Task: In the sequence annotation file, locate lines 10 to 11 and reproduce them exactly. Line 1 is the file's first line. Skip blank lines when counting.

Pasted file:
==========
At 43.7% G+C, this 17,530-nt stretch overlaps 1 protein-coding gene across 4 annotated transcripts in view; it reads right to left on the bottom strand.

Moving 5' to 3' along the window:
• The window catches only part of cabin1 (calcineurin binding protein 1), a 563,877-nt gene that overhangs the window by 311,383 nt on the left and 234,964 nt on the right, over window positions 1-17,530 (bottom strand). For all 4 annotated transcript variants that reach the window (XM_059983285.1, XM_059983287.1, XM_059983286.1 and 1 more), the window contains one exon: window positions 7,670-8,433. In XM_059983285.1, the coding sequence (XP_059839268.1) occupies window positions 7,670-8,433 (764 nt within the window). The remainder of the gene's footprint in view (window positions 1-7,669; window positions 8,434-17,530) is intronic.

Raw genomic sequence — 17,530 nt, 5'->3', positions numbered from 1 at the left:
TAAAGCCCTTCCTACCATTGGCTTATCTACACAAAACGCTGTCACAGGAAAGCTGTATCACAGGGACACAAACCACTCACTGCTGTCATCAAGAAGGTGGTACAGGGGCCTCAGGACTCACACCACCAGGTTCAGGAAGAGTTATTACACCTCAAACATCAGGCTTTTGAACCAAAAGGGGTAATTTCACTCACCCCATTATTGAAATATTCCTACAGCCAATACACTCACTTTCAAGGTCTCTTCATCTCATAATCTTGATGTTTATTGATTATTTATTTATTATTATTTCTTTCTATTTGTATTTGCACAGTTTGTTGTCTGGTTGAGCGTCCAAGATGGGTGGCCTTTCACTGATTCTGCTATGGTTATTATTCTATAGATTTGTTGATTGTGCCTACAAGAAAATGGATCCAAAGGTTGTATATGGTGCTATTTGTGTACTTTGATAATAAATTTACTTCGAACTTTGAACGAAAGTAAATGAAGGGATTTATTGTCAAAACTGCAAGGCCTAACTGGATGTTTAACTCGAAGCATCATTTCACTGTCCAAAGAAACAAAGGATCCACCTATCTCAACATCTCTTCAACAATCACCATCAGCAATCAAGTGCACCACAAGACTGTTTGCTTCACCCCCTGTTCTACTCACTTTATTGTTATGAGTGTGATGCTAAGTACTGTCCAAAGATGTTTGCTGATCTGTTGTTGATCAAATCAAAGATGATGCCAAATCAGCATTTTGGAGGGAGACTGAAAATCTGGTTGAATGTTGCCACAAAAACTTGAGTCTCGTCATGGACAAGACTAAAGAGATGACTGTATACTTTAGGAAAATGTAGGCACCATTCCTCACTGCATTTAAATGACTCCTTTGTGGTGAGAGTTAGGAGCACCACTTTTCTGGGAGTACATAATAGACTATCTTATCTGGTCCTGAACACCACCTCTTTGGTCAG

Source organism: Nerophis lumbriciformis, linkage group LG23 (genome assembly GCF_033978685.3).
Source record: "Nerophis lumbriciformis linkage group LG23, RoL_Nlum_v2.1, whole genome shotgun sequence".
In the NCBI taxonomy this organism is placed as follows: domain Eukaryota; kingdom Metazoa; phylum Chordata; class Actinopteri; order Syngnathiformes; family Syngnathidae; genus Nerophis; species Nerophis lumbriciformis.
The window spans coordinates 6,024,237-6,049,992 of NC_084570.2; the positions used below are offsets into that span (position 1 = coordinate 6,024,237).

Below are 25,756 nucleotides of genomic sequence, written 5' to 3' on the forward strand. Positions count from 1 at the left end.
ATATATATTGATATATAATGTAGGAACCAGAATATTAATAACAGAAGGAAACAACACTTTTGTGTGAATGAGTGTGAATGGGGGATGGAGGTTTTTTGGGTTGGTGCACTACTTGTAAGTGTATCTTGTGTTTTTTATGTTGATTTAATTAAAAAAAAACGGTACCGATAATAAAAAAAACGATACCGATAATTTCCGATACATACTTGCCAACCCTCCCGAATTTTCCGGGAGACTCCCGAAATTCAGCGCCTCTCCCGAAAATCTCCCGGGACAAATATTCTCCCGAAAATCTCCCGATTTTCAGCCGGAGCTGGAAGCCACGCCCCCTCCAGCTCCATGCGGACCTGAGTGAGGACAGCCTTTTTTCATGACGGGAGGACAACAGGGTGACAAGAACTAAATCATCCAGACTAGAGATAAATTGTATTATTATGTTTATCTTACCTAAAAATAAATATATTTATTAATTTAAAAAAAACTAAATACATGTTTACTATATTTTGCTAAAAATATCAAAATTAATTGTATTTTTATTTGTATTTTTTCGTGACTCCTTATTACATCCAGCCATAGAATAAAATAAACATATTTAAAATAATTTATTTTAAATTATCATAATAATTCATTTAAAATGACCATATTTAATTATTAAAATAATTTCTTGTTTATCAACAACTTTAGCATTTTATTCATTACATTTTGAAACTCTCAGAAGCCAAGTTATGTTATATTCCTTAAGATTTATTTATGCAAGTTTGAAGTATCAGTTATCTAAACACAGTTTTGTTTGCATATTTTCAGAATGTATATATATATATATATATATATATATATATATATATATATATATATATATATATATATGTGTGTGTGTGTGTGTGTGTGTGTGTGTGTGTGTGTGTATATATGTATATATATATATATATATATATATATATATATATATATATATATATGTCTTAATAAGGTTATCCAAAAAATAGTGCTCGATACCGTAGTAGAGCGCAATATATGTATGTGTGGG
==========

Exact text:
Below are 25,756 nucleotides of genomic sequence, written 5' to 3' on the forward strand. Positions count from 1 at the left end.
ATATATATTGATATATAATGTAGGAACCAGAATATTAATAACAGAAGGAAACAACACTTTTGTGTGAATGAGTGTGAATGGGGGATGGAGGTTTTTTGGGTTGGTGCACTACTTGTAAGTGTATCTTGTGTTTTTTATGTTGATTTAATTAAAAAAAAACGGTACCGATAATAAAAAAAACGATACCGATAATTTCCGATACATACTTGCCAACCCTCCCGAATTTTCCGGGAGACTCCCGAAATTCAGCGCCTCTCCCGAAAATCTCCCGGGACAAATATTCTCCCGAAAATCTCCCGATTTTCAGCCGGAGCTGGAAGCCACGCCCCCTCCAGCTCCATGCGGACCTGAGTGAGGACAGCCTTTTTTCATGACGGGAGGACAACAGGGTGACAAGAACTAAATCATCCAGACTAGAGATAAATTGTATTATTATGTTTATCTTACCTAAAAATAAATATATTTATTAATTTAAAAAAAACTAAATACATGTTTACTATATTTTGCTAAAAATATCAAAATTAATTGTATTTTTATTTGTATTTTTTCGTGACTCCTTATTACATCCAGCCATAGAATAAAATAAACATATTTAAAATAATTTATTTTAAATTATCATAATAATTCATTTAAAATGACCATATTTAATTATTAAAATAATTTCTTGTTTATCAACAACTTTAGCATTTTATTCATTACATTTTGAAACTCTCAGAAGCCAAGTTATGTTATATTCCTTAAGATTTATTTATGCAAGTTTGAAGTATCAGTTATCTAAACACAGTTTTGTTTGCATATTTTCAGAATGTATATATATATATATATATATATATATATATATATATATATATATATATATATATATATGTGTGTGTGTGTGTGTGTGTGTGTGTGTGTGTGTGTGTATATATGTATATATATATATATATATATATATATATATATATATATATATATATGTCTTAATAAGGTTATCCAAAAAATAGTGCTCGATACCGTAGTAGAGCGCAATATATGTATGTGTGGG